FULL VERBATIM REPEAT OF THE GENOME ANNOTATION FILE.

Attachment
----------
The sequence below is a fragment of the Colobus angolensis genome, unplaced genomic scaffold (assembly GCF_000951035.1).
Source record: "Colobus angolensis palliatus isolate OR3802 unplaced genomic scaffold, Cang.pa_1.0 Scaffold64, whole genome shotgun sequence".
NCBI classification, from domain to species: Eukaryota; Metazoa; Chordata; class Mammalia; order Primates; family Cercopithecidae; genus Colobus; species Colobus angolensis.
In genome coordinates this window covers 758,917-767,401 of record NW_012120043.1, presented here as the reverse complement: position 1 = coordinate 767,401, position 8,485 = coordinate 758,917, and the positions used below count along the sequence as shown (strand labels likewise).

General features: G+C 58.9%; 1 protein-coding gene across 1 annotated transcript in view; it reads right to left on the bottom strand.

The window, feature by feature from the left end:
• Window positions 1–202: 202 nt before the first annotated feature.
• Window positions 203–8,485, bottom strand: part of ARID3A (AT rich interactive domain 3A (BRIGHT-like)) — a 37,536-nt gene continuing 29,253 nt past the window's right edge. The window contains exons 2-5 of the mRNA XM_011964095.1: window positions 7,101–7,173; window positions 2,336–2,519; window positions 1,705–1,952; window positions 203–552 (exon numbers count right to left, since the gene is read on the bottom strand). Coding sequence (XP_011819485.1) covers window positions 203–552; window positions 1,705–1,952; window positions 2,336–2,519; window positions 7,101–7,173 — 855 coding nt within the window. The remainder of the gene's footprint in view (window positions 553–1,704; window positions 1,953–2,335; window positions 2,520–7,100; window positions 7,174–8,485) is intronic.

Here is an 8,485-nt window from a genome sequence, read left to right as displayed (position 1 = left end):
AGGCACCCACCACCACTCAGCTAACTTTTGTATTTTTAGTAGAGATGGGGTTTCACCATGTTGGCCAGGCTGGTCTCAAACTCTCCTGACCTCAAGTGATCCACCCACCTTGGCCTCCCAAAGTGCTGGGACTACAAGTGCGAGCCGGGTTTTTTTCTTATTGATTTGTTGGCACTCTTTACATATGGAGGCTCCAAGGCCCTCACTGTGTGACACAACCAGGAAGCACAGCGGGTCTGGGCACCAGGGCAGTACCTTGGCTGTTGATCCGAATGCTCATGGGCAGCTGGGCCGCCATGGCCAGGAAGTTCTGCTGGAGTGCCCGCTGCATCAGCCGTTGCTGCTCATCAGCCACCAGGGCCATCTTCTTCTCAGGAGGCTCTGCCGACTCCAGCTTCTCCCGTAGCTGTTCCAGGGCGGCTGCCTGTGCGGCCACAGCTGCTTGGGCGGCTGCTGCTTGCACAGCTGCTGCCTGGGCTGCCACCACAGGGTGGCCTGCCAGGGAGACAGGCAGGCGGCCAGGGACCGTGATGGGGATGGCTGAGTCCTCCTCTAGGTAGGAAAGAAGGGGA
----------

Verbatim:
The sequence below is a fragment of the Colobus angolensis genome, unplaced genomic scaffold (assembly GCF_000951035.1).
Source record: "Colobus angolensis palliatus isolate OR3802 unplaced genomic scaffold, Cang.pa_1.0 Scaffold64, whole genome shotgun sequence".
NCBI classification, from domain to species: Eukaryota; Metazoa; Chordata; class Mammalia; order Primates; family Cercopithecidae; genus Colobus; species Colobus angolensis.
In genome coordinates this window covers 758,917-767,401 of record NW_012120043.1, presented here as the reverse complement: position 1 = coordinate 767,401, position 8,485 = coordinate 758,917, and the positions used below count along the sequence as shown (strand labels likewise).

General features: G+C 58.9%; 1 protein-coding gene across 1 annotated transcript in view; it reads right to left on the bottom strand.

The window, feature by feature from the left end:
• Window positions 1–202: 202 nt before the first annotated feature.
• Window positions 203–8,485, bottom strand: part of ARID3A (AT rich interactive domain 3A (BRIGHT-like)) — a 37,536-nt gene continuing 29,253 nt past the window's right edge. The window contains exons 2-5 of the mRNA XM_011964095.1: window positions 7,101–7,173; window positions 2,336–2,519; window positions 1,705–1,952; window positions 203–552 (exon numbers count right to left, since the gene is read on the bottom strand). Coding sequence (XP_011819485.1) covers window positions 203–552; window positions 1,705–1,952; window positions 2,336–2,519; window positions 7,101–7,173 — 855 coding nt within the window. The remainder of the gene's footprint in view (window positions 553–1,704; window positions 1,953–2,335; window positions 2,520–7,100; window positions 7,174–8,485) is intronic.

Here is an 8,485-nt window from a genome sequence, read left to right as displayed (position 1 = left end):
AGGCACCCACCACCACTCAGCTAACTTTTGTATTTTTAGTAGAGATGGGGTTTCACCATGTTGGCCAGGCTGGTCTCAAACTCTCCTGACCTCAAGTGATCCACCCACCTTGGCCTCCCAAAGTGCTGGGACTACAAGTGCGAGCCGGGTTTTTTTCTTATTGATTTGTTGGCACTCTTTACATATGGAGGCTCCAAGGCCCTCACTGTGTGACACAACCAGGAAGCACAGCGGGTCTGGGCACCAGGGCAGTACCTTGGCTGTTGATCCGAATGCTCATGGGCAGCTGGGCCGCCATGGCCAGGAAGTTCTGCTGGAGTGCCCGCTGCATCAGCCGTTGCTGCTCATCAGCCACCAGGGCCATCTTCTTCTCAGGAGGCTCTGCCGACTCCAGCTTCTCCCGTAGCTGTTCCAGGGCGGCTGCCTGTGCGGCCACAGCTGCTTGGGCGGCTGCTGCTTGCACAGCTGCTGCCTGGGCTGCCACCACAGGGTGGCCTGCCAGGGAGACAGGCAGGCGGCCAGGGACCGTGATGGGGATGGCTGAGTCCTCCTCTAGGTAGGAAAGAAGGGGA